The coastal villages of Pringle Bay and Rooi Els are known for their tranquillity and beautiful scenery. Caught between beautiful mountains and white sandy beaches, the villages cradle a few secrets of their own – have a look:
The villages were found in the 1930s when 3 business men purchased the land.
Pringle Bay’s name comes from the Royal Naval Commander-in-Chief, Sir Thomas Pringle.
The nearby Hangklip Lighthouse was built in 1960.
The villages fall within the Kogelberg Nature Reserve.
Excavations of the Rooi Els Cave revealed various burial sites and bone tools dating back to the Stone Age.
Legend tells that the many caves in the area were used by pirates and runaway slaves as hideaways, the most famous being Deserter’s Cave.
Archaeological evidence shows that Khoi Khoi tribes roamed the area from the fifth century AD.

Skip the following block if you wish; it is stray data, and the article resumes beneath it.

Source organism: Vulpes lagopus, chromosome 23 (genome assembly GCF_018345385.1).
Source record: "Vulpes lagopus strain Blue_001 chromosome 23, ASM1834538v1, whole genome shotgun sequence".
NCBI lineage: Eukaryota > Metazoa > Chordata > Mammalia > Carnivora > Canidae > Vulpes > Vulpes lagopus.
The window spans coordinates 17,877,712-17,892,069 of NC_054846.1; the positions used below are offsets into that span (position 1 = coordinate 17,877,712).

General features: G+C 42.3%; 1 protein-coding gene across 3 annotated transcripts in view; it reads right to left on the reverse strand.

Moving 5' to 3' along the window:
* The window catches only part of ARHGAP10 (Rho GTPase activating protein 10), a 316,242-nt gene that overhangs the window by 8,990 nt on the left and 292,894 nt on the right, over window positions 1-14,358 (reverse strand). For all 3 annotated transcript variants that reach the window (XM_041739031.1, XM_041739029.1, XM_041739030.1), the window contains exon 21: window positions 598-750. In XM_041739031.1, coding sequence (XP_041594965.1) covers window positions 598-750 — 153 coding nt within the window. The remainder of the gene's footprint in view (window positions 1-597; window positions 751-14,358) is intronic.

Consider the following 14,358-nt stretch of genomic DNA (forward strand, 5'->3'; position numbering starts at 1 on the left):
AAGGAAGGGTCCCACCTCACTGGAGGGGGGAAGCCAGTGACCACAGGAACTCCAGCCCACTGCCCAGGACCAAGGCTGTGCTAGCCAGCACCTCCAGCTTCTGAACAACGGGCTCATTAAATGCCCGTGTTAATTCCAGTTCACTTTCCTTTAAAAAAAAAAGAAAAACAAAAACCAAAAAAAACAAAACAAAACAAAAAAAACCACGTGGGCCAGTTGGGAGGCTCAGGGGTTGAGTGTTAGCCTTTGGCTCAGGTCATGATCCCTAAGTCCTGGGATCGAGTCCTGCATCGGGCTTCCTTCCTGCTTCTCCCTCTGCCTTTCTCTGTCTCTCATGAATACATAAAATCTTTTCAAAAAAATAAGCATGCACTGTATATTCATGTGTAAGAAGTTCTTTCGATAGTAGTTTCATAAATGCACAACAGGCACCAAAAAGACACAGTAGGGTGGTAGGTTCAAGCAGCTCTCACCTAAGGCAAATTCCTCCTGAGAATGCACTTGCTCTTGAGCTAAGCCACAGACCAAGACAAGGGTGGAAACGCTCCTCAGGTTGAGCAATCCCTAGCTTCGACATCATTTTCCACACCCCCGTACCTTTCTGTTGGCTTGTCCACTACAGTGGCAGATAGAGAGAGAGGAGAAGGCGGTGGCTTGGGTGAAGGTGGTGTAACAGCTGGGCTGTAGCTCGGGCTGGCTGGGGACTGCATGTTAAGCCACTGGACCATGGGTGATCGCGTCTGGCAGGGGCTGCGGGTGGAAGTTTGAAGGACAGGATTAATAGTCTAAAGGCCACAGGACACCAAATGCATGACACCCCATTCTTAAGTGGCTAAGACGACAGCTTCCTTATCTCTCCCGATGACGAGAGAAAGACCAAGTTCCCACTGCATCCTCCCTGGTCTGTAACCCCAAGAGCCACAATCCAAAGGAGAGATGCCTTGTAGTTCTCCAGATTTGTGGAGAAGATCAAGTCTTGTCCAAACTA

The Kogelberg Biosphere and nature reserve was established in the early 1950s after Harry Mlteno gained the support of the Cape Western Conservancy and Kirstenbosch Botanical Garden.
The villages hold the Rooi Els and Palmiet Rivers as well as the Pringle Bay lagoon which is created by the mouth of the Buffels River, are popular for swimming, kayaking and surfing.
Pringle Bay and Rooi Els are located on the Whale Route that runs from Cape Town to Durban which means the villages are great for whale watching during season.